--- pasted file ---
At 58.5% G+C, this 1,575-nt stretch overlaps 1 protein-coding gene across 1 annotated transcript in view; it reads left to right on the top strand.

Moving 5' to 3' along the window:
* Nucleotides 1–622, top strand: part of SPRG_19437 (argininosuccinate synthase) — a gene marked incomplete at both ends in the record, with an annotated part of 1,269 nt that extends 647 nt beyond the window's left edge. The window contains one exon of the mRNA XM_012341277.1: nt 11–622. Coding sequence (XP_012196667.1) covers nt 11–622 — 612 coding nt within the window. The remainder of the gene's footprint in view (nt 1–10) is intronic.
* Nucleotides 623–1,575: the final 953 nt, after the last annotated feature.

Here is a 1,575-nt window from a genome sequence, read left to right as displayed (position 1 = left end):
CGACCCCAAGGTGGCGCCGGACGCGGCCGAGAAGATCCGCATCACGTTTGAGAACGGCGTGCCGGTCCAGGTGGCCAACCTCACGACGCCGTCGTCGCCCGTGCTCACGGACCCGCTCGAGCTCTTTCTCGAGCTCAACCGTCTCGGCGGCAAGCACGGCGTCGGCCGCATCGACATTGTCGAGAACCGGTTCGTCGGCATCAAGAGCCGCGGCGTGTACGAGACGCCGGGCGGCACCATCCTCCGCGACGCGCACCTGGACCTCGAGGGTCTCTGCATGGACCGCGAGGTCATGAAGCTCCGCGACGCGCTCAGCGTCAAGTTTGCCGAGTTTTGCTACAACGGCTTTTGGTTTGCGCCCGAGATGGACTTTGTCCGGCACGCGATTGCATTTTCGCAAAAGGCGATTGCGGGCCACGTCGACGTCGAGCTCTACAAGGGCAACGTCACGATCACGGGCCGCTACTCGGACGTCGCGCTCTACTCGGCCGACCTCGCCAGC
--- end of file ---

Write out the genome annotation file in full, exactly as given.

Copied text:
At 58.5% G+C, this 1,575-nt stretch overlaps 1 protein-coding gene across 1 annotated transcript in view; it reads left to right on the top strand.

Moving 5' to 3' along the window:
* Nucleotides 1–622, top strand: part of SPRG_19437 (argininosuccinate synthase) — a gene marked incomplete at both ends in the record, with an annotated part of 1,269 nt that extends 647 nt beyond the window's left edge. The window contains one exon of the mRNA XM_012341277.1: nt 11–622. Coding sequence (XP_012196667.1) covers nt 11–622 — 612 coding nt within the window. The remainder of the gene's footprint in view (nt 1–10) is intronic.
* Nucleotides 623–1,575: the final 953 nt, after the last annotated feature.

Here is a 1,575-nt window from a genome sequence, read left to right as displayed (position 1 = left end):
CGACCCCAAGGTGGCGCCGGACGCGGCCGAGAAGATCCGCATCACGTTTGAGAACGGCGTGCCGGTCCAGGTGGCCAACCTCACGACGCCGTCGTCGCCCGTGCTCACGGACCCGCTCGAGCTCTTTCTCGAGCTCAACCGTCTCGGCGGCAAGCACGGCGTCGGCCGCATCGACATTGTCGAGAACCGGTTCGTCGGCATCAAGAGCCGCGGCGTGTACGAGACGCCGGGCGGCACCATCCTCCGCGACGCGCACCTGGACCTCGAGGGTCTCTGCATGGACCGCGAGGTCATGAAGCTCCGCGACGCGCTCAGCGTCAAGTTTGCCGAGTTTTGCTACAACGGCTTTTGGTTTGCGCCCGAGATGGACTTTGTCCGGCACGCGATTGCATTTTCGCAAAAGGCGATTGCGGGCCACGTCGACGTCGAGCTCTACAAGGGCAACGTCACGATCACGGGCCGCTACTCGGACGTCGCGCTCTACTCGGCCGACCTCGCCAGC